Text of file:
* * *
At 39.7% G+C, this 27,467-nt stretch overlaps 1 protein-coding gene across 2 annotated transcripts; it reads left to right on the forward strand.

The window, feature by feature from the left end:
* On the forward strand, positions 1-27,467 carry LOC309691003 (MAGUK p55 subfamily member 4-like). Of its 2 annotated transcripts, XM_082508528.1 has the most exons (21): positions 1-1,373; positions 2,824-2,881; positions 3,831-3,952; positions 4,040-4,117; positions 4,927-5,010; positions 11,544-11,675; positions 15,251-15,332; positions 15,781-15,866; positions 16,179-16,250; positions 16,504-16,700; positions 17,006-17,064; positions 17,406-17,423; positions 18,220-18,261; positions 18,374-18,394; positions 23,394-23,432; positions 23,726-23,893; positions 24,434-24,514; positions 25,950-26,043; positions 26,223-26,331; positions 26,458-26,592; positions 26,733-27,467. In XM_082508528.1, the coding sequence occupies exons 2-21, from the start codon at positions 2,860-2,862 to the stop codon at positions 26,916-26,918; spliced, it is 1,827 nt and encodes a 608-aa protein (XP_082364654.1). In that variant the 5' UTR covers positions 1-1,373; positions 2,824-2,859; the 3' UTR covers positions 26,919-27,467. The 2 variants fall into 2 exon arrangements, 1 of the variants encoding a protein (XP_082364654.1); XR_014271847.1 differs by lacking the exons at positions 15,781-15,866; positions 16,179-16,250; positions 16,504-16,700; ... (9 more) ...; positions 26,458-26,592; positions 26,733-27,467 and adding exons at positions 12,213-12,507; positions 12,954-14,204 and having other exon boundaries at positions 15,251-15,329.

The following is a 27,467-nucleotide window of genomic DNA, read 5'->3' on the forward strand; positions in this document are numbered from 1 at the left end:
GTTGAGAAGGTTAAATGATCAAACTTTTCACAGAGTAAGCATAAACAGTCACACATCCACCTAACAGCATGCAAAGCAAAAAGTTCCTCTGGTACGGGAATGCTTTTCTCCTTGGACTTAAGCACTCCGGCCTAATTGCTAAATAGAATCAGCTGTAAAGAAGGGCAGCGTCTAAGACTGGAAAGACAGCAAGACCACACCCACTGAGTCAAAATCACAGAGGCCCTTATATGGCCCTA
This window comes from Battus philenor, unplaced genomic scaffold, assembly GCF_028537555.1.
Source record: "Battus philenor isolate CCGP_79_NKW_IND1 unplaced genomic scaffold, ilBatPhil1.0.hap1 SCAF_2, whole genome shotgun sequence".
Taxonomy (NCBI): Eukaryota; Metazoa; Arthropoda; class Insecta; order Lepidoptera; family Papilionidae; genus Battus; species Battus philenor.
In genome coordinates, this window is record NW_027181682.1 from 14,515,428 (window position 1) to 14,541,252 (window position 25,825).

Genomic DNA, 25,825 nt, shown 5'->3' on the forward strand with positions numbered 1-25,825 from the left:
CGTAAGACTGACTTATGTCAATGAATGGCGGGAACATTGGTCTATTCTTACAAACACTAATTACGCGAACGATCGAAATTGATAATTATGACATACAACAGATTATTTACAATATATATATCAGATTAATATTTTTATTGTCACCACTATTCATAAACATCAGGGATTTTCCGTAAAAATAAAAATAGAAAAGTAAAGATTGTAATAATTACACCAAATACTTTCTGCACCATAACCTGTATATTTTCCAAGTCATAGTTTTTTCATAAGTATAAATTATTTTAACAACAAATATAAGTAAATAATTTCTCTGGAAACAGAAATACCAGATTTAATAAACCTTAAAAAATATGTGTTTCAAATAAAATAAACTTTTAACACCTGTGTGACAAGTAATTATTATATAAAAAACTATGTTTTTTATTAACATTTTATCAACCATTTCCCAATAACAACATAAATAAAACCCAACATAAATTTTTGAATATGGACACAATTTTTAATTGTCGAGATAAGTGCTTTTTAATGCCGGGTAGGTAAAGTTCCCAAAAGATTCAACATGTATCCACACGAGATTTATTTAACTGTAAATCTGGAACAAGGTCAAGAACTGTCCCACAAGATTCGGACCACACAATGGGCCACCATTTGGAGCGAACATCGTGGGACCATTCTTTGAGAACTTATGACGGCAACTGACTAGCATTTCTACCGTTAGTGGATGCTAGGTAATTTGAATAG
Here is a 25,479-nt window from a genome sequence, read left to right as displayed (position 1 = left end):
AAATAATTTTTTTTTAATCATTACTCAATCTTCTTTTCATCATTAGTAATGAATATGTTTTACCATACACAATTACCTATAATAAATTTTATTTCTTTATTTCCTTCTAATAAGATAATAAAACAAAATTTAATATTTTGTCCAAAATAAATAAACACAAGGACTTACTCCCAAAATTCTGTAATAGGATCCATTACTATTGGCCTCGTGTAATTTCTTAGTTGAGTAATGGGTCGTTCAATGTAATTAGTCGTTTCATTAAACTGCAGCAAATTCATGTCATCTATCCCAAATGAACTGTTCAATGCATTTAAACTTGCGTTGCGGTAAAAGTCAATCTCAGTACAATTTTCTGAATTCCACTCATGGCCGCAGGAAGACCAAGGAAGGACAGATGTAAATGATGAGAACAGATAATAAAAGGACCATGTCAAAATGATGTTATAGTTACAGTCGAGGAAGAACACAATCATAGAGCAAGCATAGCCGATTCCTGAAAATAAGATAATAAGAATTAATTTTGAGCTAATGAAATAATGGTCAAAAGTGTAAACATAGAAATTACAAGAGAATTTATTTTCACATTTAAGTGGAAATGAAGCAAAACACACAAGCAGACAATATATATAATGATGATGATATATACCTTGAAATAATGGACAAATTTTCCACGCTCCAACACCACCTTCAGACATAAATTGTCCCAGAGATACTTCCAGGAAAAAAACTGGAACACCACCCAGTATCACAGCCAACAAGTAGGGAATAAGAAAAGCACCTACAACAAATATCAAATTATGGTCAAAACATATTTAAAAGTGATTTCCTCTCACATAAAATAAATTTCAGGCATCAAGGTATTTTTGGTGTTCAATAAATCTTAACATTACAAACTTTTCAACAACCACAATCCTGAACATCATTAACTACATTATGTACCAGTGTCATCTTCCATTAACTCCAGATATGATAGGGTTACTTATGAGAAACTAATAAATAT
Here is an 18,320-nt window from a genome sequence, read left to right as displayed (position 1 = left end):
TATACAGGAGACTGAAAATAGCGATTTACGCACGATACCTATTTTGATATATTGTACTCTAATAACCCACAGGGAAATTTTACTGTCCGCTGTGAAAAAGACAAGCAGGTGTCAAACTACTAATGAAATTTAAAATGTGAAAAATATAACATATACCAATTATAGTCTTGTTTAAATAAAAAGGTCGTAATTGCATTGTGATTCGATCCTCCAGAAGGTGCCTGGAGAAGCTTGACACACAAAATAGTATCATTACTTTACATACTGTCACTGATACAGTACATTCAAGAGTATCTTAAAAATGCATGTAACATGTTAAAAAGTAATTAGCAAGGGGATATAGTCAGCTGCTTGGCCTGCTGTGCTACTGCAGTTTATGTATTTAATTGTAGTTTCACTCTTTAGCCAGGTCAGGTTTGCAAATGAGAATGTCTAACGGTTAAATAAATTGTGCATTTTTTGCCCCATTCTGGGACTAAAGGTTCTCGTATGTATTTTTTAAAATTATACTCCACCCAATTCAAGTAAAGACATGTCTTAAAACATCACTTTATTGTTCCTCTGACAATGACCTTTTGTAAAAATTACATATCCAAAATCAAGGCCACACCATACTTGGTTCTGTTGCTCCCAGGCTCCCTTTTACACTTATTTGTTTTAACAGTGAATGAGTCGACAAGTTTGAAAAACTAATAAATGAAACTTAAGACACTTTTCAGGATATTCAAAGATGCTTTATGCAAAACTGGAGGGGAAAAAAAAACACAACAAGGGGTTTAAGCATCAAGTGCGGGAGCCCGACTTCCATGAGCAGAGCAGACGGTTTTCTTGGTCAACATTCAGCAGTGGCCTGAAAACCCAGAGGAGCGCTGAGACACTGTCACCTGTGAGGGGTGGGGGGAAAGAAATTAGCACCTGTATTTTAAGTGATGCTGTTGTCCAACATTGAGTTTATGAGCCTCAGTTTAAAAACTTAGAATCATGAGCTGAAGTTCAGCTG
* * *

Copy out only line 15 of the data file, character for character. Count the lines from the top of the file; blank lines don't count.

TATACAGGAGACTGAAAATAGCGATTTACGCACGATACCTATTTTGATATATTGTACTCTAATAACCCACAGGGAAATTTTACTGTCCGCTGTGAAAAAGACAAGCAGGTGTCAAACTACTAATGAAATTTAAAATGTGAAAAATATAACATATACCAATTATAGTCTTGTTTAAATAAAAAGGTCGTAATTGCATTGTGATTCGATCCTCCAGAAGGTGCCTGGAGAAGCTTGACACACAAAATAGTATCATTACTTTACATACTGTCACTGATACAGTACATTCAAGAGTATCTTAAAAATGCATGTAACATGTTAAAAAGTAATTAGCAAGGGGATATAGTCAGCTGCTTGGCCTGCTGTGCTACTGCAGTTTATGTATTTAATTGTAGTTTCACTCTTTAGCCAGGTCAGGTTTGCAAATGAGAATGTCTAACGGTTAAATAAATTGTGCATTTTTTGCCCCATTCTGGGACTAAAGGTTCTCGTATGTATTTTTTAAAATTATACTCCACCCAATTCAAGTAAAGACATGTCTTAAAACATCACTTTATTGTTCCTCTGACAATGACCTTTTGTAAAAATTACATATCCAAAATCAAGGCCACACCATACTTGGTTCTGTTGCTCCCAGGCTCCCTTTTACACTTATTTGTTTTAACAGTGAATGAGTCGACAAGTTTGAAAAACTAATAAATGAAACTTAAGACACTTTTCAGGATATTCAAAGATGCTTTATGCAAAACTGGAGGGGAAAAAAAAACACAACAAGGGGTTTAAGCATCAAGTGCGGGAGCCCGACTTCCATGAGCAGAGCAGACGGTTTTCTTGGTCAACATTCAGCAGTGGCCTGAAAACCCAGAGGAGCGCTGAGACACTGTCACCTGTGAGGGGTGGGGGGAAAGAAATTAGCACCTGTATTTTAAGTGATGCTGTTGTCCAACATTGAGTTTATGAGCCTCAGTTTAAAAACTTAGAATCATGAGCTGAAGTTCAGCTG